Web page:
NEW ORLEANS — There are hundreds of thousands of acres available to the competitors at the 2011 Bassmaster Classic on the vast Louisiana Delta, but despite the wealth of choices some areas proved more popular than others.
Just like the 2010 Classic on Alabama's Lay Lake, when most of the top finishers duked it out in diminutive Beeswax Creek, this year once again it appears that the best bags will come from anglers who can whisper at each other all day.
The 2010 Classic was of course won by Kevin VanDam, his third world championship, leaving him one short of Rick Clunn's record of four. If the 2011 event were to be canceled after this first day, VanDam wouldn't claim the tying fourth title, but he's currently within striking distance of the lead, in third place, 1-4 behind leader Aaron Martens and just 3 ounces behind close friend Scott Rook. All three anglers were within sight of one another from start to finish today.
Martens, who has two young children, described it as being like ring-around-the-rosie.
Of course there is history between these three. While VanDam has claimed three Classic titles, Martens has finished second three times, most recently in 2005 in Pittsburgh, when VanDam claimed his second title.
"I'd like to try to make it four," VanDam said when reminded of that fact.
Rook too has suffered at KVD's hands. When VanDam claimed his first Classic title in 2001, Rook was the runner-up.
VanDam will have a chance to tie Clunn's record this week, but first he'll have to outfish Martens and Rook. Even if he accomplishes that, several of the other top contenders are in the area as well.
Derek Remitz, in 22nd with 12-15, was also within a long cast of the other three from start to finish. Those four played musical chairs all day, with no reported altercations or harsh words. There was conversation, to be sure, but nary a harsh word among them.
A number of other competitors fished around the outskirts of that fearsome foursome. Classic rookie Keith Combs fished within sight of them and is in 19th with 13-2. He made the tactical error of starting elsewhere to catch a quick limit. He accomplished that feat, but had no big fish among his five. He went to the hotspot and only caught three more, but they were all quality fish. He said he's dialed into the same pattern as the leaders.
"It may all look the same in there, but there are some key spots in there," Combs said. "There are a couple of casts you can make that'll get bit, but it's a very specific deal."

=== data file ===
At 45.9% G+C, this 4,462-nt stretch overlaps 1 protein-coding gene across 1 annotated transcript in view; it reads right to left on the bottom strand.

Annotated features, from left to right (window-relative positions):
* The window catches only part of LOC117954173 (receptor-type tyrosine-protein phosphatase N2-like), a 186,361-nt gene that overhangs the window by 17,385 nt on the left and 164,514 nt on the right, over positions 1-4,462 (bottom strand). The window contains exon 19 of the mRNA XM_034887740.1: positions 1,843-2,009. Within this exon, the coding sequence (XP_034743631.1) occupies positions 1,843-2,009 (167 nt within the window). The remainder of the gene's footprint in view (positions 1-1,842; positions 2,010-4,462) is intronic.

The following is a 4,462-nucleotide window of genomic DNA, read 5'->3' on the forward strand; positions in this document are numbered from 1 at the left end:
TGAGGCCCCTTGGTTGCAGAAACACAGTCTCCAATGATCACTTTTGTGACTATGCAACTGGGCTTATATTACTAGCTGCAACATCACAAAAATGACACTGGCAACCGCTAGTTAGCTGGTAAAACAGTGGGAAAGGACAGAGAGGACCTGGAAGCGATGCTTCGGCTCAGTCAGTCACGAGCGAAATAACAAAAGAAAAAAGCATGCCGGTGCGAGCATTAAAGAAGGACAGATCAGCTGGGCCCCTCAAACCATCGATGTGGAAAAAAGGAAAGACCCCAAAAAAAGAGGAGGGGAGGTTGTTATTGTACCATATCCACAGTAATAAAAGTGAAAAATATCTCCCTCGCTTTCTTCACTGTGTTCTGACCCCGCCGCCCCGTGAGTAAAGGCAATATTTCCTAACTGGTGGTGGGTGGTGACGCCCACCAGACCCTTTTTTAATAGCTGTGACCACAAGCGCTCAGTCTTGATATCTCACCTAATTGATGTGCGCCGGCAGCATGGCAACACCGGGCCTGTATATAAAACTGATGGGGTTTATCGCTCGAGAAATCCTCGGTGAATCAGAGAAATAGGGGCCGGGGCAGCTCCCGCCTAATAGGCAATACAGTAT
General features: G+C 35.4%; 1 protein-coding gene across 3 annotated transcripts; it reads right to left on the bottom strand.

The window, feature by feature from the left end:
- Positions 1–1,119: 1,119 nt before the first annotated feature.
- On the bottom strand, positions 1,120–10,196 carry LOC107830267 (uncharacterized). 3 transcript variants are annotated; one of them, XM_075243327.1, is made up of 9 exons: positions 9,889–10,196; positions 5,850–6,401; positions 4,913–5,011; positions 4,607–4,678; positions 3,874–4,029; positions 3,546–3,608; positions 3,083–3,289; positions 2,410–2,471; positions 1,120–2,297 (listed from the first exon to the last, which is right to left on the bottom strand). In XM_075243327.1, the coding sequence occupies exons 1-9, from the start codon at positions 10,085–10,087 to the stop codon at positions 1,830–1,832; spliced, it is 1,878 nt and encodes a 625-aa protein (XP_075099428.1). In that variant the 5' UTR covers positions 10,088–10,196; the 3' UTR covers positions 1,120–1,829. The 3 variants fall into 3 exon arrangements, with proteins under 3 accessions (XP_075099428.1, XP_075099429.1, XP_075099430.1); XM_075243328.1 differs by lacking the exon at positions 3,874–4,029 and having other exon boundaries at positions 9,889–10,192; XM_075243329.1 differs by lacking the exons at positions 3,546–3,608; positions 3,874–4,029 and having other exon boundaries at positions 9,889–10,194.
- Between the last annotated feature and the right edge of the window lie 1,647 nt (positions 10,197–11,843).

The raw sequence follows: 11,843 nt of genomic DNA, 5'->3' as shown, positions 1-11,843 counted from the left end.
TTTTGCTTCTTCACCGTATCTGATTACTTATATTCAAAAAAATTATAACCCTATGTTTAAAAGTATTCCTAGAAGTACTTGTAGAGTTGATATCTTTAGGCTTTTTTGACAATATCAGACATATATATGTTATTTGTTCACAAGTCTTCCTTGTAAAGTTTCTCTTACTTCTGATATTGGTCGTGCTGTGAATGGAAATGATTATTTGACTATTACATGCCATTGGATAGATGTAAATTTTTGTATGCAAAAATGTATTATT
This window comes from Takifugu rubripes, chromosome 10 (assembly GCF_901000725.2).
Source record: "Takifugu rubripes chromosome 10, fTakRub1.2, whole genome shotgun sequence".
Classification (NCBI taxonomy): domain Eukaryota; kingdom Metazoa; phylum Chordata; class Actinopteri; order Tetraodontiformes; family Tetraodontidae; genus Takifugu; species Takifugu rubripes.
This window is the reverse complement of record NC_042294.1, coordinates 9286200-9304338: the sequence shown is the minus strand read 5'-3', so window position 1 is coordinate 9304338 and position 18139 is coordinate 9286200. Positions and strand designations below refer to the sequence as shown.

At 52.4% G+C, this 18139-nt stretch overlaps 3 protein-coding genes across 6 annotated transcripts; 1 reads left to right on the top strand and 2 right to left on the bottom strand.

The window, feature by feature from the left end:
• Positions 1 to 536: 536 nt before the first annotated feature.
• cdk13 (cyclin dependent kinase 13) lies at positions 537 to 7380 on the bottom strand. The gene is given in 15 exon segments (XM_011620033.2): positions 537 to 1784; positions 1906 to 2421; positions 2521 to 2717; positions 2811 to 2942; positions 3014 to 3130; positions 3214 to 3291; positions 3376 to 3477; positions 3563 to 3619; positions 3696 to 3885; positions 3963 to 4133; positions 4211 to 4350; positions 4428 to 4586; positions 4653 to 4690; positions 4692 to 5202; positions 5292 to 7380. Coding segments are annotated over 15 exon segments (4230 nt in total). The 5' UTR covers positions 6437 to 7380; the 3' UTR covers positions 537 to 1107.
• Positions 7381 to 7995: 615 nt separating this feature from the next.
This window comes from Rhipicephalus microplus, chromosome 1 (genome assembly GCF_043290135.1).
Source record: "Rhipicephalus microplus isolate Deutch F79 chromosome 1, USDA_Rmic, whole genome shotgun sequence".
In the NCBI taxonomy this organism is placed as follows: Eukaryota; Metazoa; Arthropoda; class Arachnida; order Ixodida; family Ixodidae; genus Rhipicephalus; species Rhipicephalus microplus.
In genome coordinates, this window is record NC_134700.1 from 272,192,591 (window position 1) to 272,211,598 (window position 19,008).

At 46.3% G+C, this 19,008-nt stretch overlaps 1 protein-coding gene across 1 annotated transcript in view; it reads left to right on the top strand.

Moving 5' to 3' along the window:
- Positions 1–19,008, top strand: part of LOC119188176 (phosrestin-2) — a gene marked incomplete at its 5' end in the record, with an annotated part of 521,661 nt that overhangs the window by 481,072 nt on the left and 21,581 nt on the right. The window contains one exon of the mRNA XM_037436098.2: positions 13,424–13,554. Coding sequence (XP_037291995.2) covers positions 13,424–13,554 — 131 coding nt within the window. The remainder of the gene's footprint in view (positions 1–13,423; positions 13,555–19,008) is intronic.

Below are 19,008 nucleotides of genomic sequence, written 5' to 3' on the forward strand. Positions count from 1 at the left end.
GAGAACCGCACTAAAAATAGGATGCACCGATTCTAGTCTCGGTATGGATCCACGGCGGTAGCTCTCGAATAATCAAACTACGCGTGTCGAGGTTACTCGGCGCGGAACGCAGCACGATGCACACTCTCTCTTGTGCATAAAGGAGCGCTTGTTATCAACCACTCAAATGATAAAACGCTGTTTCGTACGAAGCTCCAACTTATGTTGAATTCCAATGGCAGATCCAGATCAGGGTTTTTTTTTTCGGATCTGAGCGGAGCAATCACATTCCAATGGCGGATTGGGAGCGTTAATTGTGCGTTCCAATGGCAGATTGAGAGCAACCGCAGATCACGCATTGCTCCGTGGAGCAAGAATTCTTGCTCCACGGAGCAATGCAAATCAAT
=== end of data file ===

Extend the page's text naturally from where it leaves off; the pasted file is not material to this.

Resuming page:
VanDam agreed: "It was real obvious real early who knew what they were doing."
Federation Nation qualifier Brandon Palaniuk also spent the day off to the side of the center ring, and like Combs is within striking range of the leaders, perhaps just a single bite away. He's in 11th with 14-10.
He wanted to start in the juiciest spot, but got there after the others and elected to respect their water.
"I went off and did my own thing," he said. "Unfortunately, I think the bigger fish are over there where they are."
He reported that the pros showed him deference and did not try to move into his area as the day progressed.
Two anglers who fished in the key area who will not return tomorrow are Tracy Adams and Steve Kennedy. Adams weighed in only two fish -- by the time he arrived, Martens was already culling. Out of respect to the leaders he'll try another area tomorrow. Kennedy started near the others, then made an aborted trip to Venice at mid-day, only to return to his starting area. With a paltry 2-6, he'll make the run to Venice tomorrow, where he'll be out of the way of the leaders.
At noon, Rook wondered whether he too would be a also-ran this year. He had only two fish, but then caught a three-plus and two others in a hurry. After he filled out his limit, he caught more fish sporadically throughout the day, culling up to his final weight. He is confident that the area is the best spawning zone on the Delta right now.
"It's about 1,500 acres with mixed grass, milfoil and coontail. There are also thousands of big cypress stumps," he said.
The large spawning flat has ditches running through it that serve as obvious migration routes. The best areas feature slightly deeper water and healthier grass.
All of the anglers in the area admitted that it's a known big fish area. Reports of double-digit bass abound and KVD said that if everything goes right a 30-pound stringer isn't completely out of the question.
Ultimately, while their proximity confirms that they all believe the area to be the likely winning spot, it could also prove to be their undoing. Martens admitted that it could be nerve-wracking to watch his closest competitors catch one or more outsized largemouths over the next two days.
"I'll be stunned if it's not won there," VanDam said.
While he may not be stunned come Sunday, the identity of the winner is still certainly up in the air. VanDam even said that it could be someone currently outside the top three. Don't bet on it, though.